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Doctor of Nursing Practice
Family Nurse Practioner
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Month Degree Awarded
HSV-1, oral sex, oral-genital transmission, prevention, education
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Herpes simplex 1 (HSV-1) disease transmission to the genitals has life long health consequences for young women. The aim of this DNP project was to assess knowledge among female college freshmen regarding HSV-1 transmission to the genitals during oral sex.
A voluntary and anonymous online survey was e-mailed to 648 female college freshmen using their college e-mail account. A 19% (N=121) survey response rate was achieved. Seventy-three percent of the college females reported receiving oral sex. Ninety-five percent of the college females knew the possible risk of HSV-1 transmission during oral sex. Ninety-six percent of the female students did not use a barrier device when they received oral sex. None of the females identified themselves as being at high risk for contracting HSV-1 and more than 60% were not concerned about contracting genital HSV-1.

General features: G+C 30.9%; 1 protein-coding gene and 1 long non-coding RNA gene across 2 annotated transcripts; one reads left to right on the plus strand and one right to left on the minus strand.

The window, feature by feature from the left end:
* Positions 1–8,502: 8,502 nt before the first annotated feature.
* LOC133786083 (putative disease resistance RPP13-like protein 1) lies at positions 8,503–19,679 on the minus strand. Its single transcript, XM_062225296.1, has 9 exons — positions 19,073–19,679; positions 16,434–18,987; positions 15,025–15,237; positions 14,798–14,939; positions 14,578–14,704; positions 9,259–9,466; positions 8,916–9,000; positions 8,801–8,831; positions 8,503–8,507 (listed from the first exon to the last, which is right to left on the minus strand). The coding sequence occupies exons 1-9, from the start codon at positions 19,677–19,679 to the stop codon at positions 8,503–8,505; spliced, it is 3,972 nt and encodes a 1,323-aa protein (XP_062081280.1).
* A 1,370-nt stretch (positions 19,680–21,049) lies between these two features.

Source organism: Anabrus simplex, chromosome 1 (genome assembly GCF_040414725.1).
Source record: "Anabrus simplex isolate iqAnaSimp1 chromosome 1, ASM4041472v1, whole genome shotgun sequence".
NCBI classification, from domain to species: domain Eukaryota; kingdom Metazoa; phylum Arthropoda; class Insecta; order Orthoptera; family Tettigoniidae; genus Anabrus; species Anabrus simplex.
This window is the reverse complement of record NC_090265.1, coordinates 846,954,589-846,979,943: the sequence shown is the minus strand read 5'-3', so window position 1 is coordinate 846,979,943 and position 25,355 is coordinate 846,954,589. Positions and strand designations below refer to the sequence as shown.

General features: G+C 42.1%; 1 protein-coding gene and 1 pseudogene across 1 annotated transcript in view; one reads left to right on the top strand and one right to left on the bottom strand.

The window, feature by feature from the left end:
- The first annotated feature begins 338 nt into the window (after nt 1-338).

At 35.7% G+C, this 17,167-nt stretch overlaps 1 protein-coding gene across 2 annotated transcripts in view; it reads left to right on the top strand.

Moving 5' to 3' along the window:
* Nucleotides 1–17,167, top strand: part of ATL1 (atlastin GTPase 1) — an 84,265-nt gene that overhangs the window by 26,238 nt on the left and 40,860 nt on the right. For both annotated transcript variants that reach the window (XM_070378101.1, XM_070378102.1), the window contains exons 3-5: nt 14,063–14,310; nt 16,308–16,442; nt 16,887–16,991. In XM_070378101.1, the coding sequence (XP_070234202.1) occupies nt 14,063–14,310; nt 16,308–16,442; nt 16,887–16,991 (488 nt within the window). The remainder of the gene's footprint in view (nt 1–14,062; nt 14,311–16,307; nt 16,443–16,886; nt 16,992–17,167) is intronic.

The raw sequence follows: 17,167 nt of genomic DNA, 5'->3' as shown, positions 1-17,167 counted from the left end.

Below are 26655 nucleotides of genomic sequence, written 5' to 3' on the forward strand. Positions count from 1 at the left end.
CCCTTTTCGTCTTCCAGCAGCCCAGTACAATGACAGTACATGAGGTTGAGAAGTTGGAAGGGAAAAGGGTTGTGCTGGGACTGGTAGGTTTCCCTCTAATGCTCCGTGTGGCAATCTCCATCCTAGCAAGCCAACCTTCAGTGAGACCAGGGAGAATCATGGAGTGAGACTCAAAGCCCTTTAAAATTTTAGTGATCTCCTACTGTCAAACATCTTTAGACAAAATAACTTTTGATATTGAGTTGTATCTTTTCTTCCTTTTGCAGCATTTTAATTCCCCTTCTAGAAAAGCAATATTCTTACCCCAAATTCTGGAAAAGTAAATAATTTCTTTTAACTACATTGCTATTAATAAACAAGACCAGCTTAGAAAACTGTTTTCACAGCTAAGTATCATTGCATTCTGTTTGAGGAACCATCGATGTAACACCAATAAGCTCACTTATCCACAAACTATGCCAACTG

Survey findings were presented to college health services staff through informal discussion and a brief movie. Oral sex and HSV-1 teaching information was also provided to the staff to encourage dialogue between students and providers. Dental dam barriers were left with staff to promote safer oral sex practices among the students. The results of the survey did not demonstrate a knowledge deficit of HSV-1 disease or possible HSV-1 transmission to the genitals during oral sex. However, the survey did reveal gaps in knowledge regarding the students’ own susceptibility to HSV-1 through unprotected oral sex, skin-to-skin transmission risk of HSV-1, and barrier device availability for oral sex.